As a marketer trying to help salespeople, you can present a list of five to 15 content pieces related to each stage.
Now, you can work with your sales team to identify their sales tactics at each sales stage. Below is a typical sales journey:
Now, let’s map the customer journey to the sales journey. In general, the initial sales stage starts when prospects express interest in knowing more about your products, which can be part of the education phase of the customer journey. This image illustrates the mapping of the sales journey to the customer journey:
Since you identified key content pieces for the education, selection, and integration stages, you can now select appropriate content for the sales stages.
Again, this is one approach for content marketers to expand content to the sales side. The other way is to educate salespeople on a list of content and let them select the appropriate ones to use at different stages as they see fit.
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Use content as pass-through materials to customers
Many of us have had the experience of going to a car dealer to buy a car. The salespeople hand us nicely printed brochures or booklets to help us decide. Those brochures are marketing materials, but they are handed out by salespeople. I call them pass-through content.
Have a list of content for your sales team to share via email or leave behind after customer meetings. If you have a regular cadence of creating new content or refreshing existing content, it’s important to regularly communicate the list of available content with your sales team.
It’s important to regularly communicate the list of available #content with your sales team, says @PamDidner.
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Find out the types of content the sales team is interested in sharing with customers or proactively recommend content for use. Let them know what’s coming. Michael King, former marketing director of DataDirect Networks, explains the importance of marketing helping sales put content into context.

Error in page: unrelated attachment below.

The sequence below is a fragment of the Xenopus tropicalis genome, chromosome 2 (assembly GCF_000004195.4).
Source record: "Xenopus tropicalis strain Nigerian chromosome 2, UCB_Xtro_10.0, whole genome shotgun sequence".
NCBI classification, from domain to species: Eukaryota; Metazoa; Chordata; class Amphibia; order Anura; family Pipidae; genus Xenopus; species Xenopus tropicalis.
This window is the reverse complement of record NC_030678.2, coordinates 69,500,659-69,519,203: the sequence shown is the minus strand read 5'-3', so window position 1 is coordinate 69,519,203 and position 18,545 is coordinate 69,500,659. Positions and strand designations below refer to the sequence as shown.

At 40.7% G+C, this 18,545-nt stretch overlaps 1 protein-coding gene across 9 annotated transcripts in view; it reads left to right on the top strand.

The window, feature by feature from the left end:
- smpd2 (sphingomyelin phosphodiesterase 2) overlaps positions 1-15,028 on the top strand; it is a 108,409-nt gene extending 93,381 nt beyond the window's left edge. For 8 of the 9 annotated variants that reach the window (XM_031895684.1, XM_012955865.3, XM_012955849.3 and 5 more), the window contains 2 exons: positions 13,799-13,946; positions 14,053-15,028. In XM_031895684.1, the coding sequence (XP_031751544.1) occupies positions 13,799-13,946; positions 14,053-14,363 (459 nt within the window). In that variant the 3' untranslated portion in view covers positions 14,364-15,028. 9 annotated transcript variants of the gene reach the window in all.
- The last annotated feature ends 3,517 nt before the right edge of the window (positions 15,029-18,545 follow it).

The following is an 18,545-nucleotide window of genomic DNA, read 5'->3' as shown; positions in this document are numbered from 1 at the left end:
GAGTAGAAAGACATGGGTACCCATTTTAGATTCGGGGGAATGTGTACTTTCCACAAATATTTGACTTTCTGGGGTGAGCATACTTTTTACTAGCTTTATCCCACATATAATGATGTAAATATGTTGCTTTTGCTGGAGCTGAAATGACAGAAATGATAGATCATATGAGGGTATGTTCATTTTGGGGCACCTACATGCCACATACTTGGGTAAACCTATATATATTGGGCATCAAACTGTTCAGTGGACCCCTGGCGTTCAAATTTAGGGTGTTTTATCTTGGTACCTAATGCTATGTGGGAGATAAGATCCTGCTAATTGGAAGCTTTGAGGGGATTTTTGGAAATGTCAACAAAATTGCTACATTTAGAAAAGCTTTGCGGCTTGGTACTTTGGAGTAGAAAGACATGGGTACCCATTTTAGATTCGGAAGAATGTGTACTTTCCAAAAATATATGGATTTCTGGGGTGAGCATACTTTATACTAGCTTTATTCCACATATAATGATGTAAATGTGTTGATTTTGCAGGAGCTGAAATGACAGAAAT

When he was at DataDirect Networks, the sales team had regular quarterly business-review meetings. Experienced sales managers would share the challenges they encountered when they talked to prospects and existing customers. Then, they would share the solutions to address those issues and the relevant content they used. For example: “If customers inform you that they do not need centralized storage, here is what you (as the salesperson) should say and what content to use to illustrate your points …” He stresses that knowing which content to use is as important as understanding the customers’ challenges.
Marketing creates different content for multiple communications purposes. Depending on sales stages or conversations with customers, product-specific content tends to be frequently requested by the sales team. Examples of marketing-created content that would also work for sales communications include:
- Product videos
- Product pages on the website
- Product sheets
- Solutions briefs
- Customer success stories
- Case studies
- ROI reports and ROI calculators
- White papers, industry trends, and survey reports conducted by marketing
- Competitor comparison guides
- Topic-specific blog posts, podcasts, and the like
These types of content come in handy and should be part of the sales playbook or part of the sales portal, especially as a follow-up to a productive conversation or meeting. According to research, the Picture Superiority Effect indicates that people will recall learning more frequently and easily when they learned through visuals. As the article notes, only 10 percent of what you say or write will be recalled within two days of your meeting. That means that in a short period they will have forgotten the vast majority of what you were trying to convey. Therefore, after conversations and meetings, it’s important to share content to validate, reinforce, or remind customers of your key points. Content, if used appropriately, can benefit both marketing and sales, keep the brand top-of-the-mind for customers, and facilitate sales processes.
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Cover image by Joseph Kalinowski/Content Marketing Institute